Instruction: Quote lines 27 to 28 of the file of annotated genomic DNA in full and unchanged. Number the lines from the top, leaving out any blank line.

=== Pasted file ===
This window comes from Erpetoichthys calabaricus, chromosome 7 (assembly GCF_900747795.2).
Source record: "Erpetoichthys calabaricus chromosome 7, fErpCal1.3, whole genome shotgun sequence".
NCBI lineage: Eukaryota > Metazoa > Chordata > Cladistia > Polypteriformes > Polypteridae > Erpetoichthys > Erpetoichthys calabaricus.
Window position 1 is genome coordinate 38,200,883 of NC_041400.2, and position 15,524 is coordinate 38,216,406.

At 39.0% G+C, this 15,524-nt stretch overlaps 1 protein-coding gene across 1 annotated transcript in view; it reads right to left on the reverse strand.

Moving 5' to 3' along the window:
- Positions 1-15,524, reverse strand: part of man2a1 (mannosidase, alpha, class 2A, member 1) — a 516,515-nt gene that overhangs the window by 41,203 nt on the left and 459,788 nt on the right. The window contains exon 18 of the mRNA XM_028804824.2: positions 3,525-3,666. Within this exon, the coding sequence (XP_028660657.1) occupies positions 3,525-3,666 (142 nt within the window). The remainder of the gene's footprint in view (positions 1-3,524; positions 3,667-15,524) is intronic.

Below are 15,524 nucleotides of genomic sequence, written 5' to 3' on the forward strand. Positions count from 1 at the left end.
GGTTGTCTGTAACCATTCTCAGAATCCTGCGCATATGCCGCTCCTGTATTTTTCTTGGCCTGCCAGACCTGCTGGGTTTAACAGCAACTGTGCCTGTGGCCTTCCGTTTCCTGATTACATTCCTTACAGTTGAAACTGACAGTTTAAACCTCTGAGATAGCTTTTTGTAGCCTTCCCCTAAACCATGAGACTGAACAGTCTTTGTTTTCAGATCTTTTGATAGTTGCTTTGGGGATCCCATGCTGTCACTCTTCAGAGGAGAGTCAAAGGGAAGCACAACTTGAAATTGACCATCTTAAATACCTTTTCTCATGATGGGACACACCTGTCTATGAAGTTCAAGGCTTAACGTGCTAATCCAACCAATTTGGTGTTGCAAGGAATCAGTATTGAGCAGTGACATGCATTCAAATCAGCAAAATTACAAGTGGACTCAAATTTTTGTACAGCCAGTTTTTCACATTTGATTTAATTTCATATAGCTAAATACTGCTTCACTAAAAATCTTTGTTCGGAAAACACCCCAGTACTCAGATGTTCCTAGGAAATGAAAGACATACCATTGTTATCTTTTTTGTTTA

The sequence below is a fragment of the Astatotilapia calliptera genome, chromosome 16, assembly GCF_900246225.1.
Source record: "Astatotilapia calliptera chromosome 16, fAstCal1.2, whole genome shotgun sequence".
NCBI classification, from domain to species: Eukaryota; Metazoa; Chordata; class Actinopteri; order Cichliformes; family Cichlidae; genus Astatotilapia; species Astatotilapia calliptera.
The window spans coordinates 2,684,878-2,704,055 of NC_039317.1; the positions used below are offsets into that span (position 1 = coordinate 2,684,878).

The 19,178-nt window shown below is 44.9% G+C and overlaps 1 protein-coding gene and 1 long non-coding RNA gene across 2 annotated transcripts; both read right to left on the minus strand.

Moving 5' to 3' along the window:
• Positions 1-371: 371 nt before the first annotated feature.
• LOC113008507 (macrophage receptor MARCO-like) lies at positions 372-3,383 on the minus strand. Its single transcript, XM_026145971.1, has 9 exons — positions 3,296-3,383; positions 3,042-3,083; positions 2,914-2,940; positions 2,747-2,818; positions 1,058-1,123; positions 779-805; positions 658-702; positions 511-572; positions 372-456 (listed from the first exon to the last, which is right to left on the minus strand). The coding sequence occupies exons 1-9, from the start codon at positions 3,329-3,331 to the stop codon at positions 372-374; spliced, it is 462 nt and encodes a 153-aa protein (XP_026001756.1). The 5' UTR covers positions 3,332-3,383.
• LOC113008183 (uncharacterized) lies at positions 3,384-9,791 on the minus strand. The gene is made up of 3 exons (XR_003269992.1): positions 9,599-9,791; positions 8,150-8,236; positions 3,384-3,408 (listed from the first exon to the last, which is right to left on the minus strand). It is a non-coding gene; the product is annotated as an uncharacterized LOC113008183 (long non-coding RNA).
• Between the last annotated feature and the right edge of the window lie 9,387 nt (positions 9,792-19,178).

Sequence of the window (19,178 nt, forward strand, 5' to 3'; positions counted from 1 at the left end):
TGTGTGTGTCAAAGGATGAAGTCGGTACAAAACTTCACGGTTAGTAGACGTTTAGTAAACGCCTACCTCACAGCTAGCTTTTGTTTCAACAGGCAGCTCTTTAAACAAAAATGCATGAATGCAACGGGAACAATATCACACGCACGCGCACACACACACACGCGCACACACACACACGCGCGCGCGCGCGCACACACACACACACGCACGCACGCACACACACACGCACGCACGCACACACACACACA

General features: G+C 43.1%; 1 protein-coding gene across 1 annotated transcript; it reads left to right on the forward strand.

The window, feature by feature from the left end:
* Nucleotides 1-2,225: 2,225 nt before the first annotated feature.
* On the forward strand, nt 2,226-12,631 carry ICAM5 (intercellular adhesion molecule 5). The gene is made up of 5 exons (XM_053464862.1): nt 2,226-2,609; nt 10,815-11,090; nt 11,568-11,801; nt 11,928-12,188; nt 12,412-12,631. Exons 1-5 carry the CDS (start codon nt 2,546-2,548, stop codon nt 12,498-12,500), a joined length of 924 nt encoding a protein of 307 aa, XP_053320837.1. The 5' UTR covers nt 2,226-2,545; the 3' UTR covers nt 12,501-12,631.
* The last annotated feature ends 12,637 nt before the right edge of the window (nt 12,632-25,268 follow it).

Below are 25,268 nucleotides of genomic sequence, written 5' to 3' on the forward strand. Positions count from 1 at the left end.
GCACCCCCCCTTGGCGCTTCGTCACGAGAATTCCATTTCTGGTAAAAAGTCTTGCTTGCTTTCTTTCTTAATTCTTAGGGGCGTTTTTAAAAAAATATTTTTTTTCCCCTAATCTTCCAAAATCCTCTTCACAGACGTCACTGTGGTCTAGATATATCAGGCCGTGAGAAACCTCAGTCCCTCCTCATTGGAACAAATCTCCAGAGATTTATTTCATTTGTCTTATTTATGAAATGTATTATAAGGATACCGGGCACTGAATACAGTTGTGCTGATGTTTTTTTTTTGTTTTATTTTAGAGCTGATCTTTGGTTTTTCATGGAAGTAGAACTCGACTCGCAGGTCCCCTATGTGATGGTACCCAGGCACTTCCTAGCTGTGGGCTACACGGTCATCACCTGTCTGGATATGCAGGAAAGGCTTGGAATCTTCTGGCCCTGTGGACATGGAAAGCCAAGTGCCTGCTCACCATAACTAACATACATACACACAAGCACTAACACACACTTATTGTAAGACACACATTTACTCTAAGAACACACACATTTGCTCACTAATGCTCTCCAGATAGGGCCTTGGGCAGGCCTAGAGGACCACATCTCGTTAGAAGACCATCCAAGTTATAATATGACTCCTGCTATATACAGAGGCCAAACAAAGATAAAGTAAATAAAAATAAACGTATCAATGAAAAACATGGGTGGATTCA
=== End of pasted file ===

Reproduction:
Below are 25,268 nucleotides of genomic sequence, written 5' to 3' on the forward strand. Positions count from 1 at the left end.
GCACCCCCCCTTGGCGCTTCGTCACGAGAATTCCATTTCTGGTAAAAAGTCTTGCTTGCTTTCTTTCTTAATTCTTAGGGGCGTTTTTAAAAAAATATTTTTTTTCCCCTAATCTTCCAAAATCCTCTTCACAGACGTCACTGTGGTCTAGATATATCAGGCCGTGAGAAACCTCAGTCCCTCCTCATTGGAACAAATCTCCAGAGATTTATTTCATTTGTCTTATTTATGAAATGTATTATAAGGATACCGGGCACTGAATACAGTTGTGCTGATGTTTTTTTTTTGTTTTATTTTAGAGCTGATCTTTGGTTTTTCATGGAAGTAGAACTCGACTCGCAGGTCCCCTATGTGATGGTACCCAGGCACTTCCTAGCTGTGGGCTACACGGTCATCACCTGTCTGGATATGCAGGAAAGGCTTGGAATCTTCTGGCCCTGTGGACATGGAAAGCCAAGTGCCTGCTCACCATAACTAACATACATACACACAAGCACTAACACACACTTATTGTAAGACACACATTTACTCTAAGAACACACACATTTGCTCACTAATGCTCTCCAGATAGGGCCTTGGGCAGGCCTAGAGGACCACATCTCGTTAGAAGACCATCCAAGTTATAATATGACTCCTGCTATATACAGAGGCCAAACAAAGATAAAGTAAATAAAAATAAACGTATCAATGAAAAACATGGGTGGATTCA